Isle Royale National Park - Day 3 Hatchet Lake Campground to West Chickenbone Campground 7.9 miles hiked
At 7:00 p.m. today, two hikers walked past our idyllic campsite along West Chickenbone Lake and said hello.
They were the first people we had seen in a day and a half. In that same time period we had seen six moose up close and personal. We had heard another trampling through the woods and snorting mightily near to our tent at about 1:00 a.m. What a place.
After two days without a single moose sighting, we had resigned ourselves to a moose-less journey. I even haughtily proclaimed that I did not believe there were any moose on Isle Royale despite the unvarying trail obstacle of moose droppings. They look just like deer droppings, round and numerous, except they are bigger. Which makes a lot of sense.
We had even seen parts of a moose skeleton, picked clean and scattered by the famed Isle Royale wolves and vultures. But no actual moose.
Today’s early early morning visit was trepidatious fun. I was rudely awakened by Gab’s beating left fist on my leg, “I think there is a moose outside.”
“Huh” “I think there’s a moose outside,” she repeated excitedly.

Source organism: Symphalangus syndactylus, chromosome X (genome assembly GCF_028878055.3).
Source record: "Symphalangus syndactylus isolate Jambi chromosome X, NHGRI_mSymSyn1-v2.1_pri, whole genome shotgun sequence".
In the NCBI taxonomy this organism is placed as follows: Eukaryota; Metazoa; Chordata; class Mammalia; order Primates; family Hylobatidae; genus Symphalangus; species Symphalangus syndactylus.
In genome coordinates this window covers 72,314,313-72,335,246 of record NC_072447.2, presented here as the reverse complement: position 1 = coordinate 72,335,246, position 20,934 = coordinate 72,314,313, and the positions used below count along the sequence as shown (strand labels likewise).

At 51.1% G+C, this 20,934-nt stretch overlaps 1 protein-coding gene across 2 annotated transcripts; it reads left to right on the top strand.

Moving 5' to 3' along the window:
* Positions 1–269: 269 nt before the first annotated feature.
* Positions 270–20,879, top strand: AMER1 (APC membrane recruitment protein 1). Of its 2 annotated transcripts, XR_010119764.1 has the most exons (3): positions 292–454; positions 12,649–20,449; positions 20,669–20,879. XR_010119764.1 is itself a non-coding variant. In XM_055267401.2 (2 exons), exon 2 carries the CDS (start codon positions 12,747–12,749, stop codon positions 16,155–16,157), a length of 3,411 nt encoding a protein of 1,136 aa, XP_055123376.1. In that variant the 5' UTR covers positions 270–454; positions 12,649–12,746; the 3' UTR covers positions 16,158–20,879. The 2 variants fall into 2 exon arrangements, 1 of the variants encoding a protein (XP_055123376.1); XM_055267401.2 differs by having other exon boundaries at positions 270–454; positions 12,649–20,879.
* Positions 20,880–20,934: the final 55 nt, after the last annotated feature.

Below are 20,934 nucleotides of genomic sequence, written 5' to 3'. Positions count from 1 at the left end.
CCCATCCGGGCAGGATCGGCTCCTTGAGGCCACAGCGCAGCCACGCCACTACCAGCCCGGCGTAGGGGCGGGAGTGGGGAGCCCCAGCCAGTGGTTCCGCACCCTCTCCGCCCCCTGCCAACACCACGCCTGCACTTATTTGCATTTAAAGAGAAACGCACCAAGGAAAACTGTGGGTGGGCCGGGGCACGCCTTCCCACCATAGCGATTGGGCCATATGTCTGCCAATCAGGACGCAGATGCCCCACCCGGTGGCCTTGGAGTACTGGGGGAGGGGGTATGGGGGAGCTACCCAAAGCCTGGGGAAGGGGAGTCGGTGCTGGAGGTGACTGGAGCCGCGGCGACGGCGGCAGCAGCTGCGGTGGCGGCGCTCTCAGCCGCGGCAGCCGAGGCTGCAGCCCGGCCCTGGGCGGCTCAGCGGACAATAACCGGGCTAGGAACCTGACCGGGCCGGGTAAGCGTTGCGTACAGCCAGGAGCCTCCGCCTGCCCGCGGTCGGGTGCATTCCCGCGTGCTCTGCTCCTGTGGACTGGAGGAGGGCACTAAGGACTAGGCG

I listened. Branches snapped and leaves rustled in a major way. You read seven feet tall, 1,800 pounds but the size doesn’t really sink in until you hear them just yards from your piddling tent at 1:00 a.m.
“I think I am thankful you woke me up,” I thought. “Can moose see in the dark?” “Do you want to put on the headlamps and see what it looks like,” I asked. “No sudden movements. Remember?” “You’re right” “Well, uh, maybe? This could be our only chance,” Gab added after sitting up and exiting her sleeping bag. Then she rethought. “Uh, no. I’m a little scared.”
We both were. Soon, though, the rustling moved away from our tent and up the ridge. It took us a while to get back to sleep.
Our first sighting came today as we neared the beautiful vista from the top of Mount Siskiwit. I came over a ridge with my head down, watching my steps. When I looked up, a young bull was standing on the trail 20 yards in front of me, peacefully eating. I stopped dead in my tracks.
His antlers were just forming. He did not yet see me.
I turned around. “Gab, look up,” I whispered. She kept walking. “GAB, LOOK UP,” I said a little more forcefully.
That caught both hers and the young bull’s attention. He picked his head up. So did Gab. I slowly backed up, giving him his space. We took our packs off. He went back to eating. We were in awe. He scratched his head with his front leg.
After about ten minutes of adrenaline and wonderment, we realized that this guy was in our path. We were at his mercy. It was his Island after all. I walked forward a little. He picked up his head. “You really don’t want to do that,” his expression voiced. He was right. We waited some more until he decided to snack in a different spot. We were now allowed to continue our hike. Thank you Mr. Moose.
In the next four hours, we would cross five more and feel the same overwhelming excitement each time. What a day. What a place.